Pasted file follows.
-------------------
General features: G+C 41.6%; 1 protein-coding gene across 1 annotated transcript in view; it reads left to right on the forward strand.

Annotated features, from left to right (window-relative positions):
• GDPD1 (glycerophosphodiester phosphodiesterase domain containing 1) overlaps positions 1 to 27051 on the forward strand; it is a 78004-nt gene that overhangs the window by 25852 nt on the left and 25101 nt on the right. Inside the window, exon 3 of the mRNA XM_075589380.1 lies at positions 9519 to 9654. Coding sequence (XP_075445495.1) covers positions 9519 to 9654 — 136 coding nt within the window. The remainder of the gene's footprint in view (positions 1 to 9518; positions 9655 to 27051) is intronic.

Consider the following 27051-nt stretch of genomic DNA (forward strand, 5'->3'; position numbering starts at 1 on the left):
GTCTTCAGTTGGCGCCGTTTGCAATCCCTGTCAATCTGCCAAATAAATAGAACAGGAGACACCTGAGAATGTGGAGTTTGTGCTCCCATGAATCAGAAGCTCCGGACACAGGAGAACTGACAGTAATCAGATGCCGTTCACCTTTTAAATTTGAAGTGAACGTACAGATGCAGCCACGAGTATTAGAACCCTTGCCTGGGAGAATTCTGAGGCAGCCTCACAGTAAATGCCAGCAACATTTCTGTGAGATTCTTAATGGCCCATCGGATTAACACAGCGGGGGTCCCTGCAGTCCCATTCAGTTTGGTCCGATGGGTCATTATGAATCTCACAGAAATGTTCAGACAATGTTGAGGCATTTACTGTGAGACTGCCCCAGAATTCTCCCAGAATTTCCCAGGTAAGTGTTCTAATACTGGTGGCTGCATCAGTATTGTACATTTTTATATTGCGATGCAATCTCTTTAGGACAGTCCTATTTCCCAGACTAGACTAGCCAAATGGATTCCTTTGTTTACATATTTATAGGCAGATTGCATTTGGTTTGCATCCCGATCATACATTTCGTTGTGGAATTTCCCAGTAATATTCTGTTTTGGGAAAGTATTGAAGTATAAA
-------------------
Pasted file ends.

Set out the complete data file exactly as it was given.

General features: G+C 41.6%; 1 protein-coding gene across 1 annotated transcript in view; it reads left to right on the forward strand.

Annotated features, from left to right (window-relative positions):
• GDPD1 (glycerophosphodiester phosphodiesterase domain containing 1) overlaps positions 1 to 27051 on the forward strand; it is a 78004-nt gene that overhangs the window by 25852 nt on the left and 25101 nt on the right. Inside the window, exon 3 of the mRNA XM_075589380.1 lies at positions 9519 to 9654. Coding sequence (XP_075445495.1) covers positions 9519 to 9654 — 136 coding nt within the window. The remainder of the gene's footprint in view (positions 1 to 9518; positions 9655 to 27051) is intronic.

Consider the following 27051-nt stretch of genomic DNA (forward strand, 5'->3'; position numbering starts at 1 on the left):
GTCTTCAGTTGGCGCCGTTTGCAATCCCTGTCAATCTGCCAAATAAATAGAACAGGAGACACCTGAGAATGTGGAGTTTGTGCTCCCATGAATCAGAAGCTCCGGACACAGGAGAACTGACAGTAATCAGATGCCGTTCACCTTTTAAATTTGAAGTGAACGTACAGATGCAGCCACGAGTATTAGAACCCTTGCCTGGGAGAATTCTGAGGCAGCCTCACAGTAAATGCCAGCAACATTTCTGTGAGATTCTTAATGGCCCATCGGATTAACACAGCGGGGGTCCCTGCAGTCCCATTCAGTTTGGTCCGATGGGTCATTATGAATCTCACAGAAATGTTCAGACAATGTTGAGGCATTTACTGTGAGACTGCCCCAGAATTCTCCCAGAATTTCCCAGGTAAGTGTTCTAATACTGGTGGCTGCATCAGTATTGTACATTTTTATATTGCGATGCAATCTCTTTAGGACAGTCCTATTTCCCAGACTAGACTAGCCAAATGGATTCCTTTGTTTACATATTTATAGGCAGATTGCATTTGGTTTGCATCCCGATCATACATTTCGTTGTGGAATTTCCCAGTAATATTCTGTTTTGGGAAAGTATTGAAGTATAAA